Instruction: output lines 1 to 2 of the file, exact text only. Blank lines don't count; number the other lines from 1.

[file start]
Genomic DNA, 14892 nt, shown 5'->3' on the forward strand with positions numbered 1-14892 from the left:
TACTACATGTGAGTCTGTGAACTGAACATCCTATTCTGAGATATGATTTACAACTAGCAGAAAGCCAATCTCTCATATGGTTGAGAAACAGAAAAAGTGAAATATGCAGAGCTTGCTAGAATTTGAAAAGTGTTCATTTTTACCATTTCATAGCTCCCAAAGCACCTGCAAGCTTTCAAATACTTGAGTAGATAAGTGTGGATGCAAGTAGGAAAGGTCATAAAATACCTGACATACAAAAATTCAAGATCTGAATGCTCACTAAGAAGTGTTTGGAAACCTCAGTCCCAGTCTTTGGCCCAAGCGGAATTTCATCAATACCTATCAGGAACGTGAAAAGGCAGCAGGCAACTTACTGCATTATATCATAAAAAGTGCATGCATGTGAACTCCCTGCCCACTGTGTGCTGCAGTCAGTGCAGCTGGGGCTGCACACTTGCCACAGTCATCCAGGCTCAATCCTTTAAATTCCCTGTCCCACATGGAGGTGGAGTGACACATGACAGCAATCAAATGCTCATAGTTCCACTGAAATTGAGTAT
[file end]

Genomic DNA, 14892 nt, shown 5'->3' on the forward strand with positions numbered 1-14892 from the left:
TACTACATGTGAGTCTGTGAACTGAACATCCTATTCTGAGATATGATTTACAACTAGCAGAAAGCCAATCTCTCATATGGTTGAGAAACAGAAAAAGTGAAATATGCAGAGCTTGCTAGAATTTGAAAAGTGTTCATTTTTACCATTTCATAGCTCCCAAAGCACCTGCAAGCTTTCAAATACTTGAGTAGATAAGTGTGGATGCAAGTAGGAAAGGTCATAAAATACCTGACATACAAAAATTCAAGATCTGAATGCTCACTAAGAAGTGTTTGGAAACCTCAGTCCCAGTCTTTGGCCCAAGCGGAATTTCATCAATACCTATCAGGAACGTGAAAAGGCAGCAGGCAACTTACTGCATTATATCATAAAAAGTGCATGCATGTGAACTCCCTGCCCACTGTGTGCTGCAGTCAGTGCAGCTGGGGCTGCACACTTGCCACAGTCATCCAGGCTCAATCCTTTAAATTCCCTGTCCCACATGGAGGTGGAGTGACACATGACAGCAATCAAATGCTCATAGTTCCACTGAAATTGAGTAT